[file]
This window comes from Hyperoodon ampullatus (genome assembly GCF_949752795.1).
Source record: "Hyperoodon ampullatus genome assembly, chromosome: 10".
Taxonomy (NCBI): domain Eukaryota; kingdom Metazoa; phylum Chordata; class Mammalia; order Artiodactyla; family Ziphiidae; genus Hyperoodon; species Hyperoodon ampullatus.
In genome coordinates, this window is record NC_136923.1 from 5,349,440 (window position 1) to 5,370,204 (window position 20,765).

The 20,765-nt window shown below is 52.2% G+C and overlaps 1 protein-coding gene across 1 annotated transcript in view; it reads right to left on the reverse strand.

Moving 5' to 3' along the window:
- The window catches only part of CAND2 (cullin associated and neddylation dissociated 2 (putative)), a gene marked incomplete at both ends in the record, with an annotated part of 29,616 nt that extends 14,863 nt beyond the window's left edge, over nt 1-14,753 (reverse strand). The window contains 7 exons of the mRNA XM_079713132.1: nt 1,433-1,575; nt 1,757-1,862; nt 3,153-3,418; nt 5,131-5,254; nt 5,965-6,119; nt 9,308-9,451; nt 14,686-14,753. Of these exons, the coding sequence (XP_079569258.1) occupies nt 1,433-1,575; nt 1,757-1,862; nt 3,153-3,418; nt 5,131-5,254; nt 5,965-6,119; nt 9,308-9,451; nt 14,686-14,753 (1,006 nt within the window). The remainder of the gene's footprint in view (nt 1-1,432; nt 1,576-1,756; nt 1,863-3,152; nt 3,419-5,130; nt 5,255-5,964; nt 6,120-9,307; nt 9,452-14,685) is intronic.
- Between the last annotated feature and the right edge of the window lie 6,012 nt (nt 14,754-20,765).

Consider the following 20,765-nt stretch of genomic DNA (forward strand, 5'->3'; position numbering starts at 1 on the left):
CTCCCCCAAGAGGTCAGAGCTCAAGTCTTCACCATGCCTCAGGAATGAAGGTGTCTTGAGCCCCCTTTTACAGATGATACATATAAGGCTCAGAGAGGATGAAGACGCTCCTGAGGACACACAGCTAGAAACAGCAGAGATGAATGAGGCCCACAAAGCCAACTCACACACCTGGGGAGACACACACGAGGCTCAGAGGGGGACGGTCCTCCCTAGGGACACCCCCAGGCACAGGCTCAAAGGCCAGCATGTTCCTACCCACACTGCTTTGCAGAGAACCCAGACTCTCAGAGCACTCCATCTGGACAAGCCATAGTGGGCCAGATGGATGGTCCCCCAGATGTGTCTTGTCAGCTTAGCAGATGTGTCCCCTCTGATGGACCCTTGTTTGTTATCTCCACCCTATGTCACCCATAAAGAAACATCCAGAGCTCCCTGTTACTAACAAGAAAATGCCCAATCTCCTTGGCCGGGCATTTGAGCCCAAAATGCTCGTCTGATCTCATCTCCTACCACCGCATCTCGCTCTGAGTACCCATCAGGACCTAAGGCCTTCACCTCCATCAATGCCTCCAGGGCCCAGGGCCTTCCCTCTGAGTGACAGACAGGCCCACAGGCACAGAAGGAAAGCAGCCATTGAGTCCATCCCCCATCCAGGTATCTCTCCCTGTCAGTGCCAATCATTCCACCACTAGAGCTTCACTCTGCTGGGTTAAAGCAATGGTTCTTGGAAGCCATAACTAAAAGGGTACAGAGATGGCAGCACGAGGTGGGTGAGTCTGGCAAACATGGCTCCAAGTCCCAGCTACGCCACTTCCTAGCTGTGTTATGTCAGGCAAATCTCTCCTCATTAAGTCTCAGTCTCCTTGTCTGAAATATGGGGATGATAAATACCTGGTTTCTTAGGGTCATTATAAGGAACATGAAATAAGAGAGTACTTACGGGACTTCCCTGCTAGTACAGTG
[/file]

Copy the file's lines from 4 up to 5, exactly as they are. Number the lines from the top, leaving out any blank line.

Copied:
In genome coordinates, this window is record NC_136923.1 from 5,349,440 (window position 1) to 5,370,204 (window position 20,765).

The 20,765-nt window shown below is 52.2% G+C and overlaps 1 protein-coding gene across 1 annotated transcript in view; it reads right to left on the reverse strand.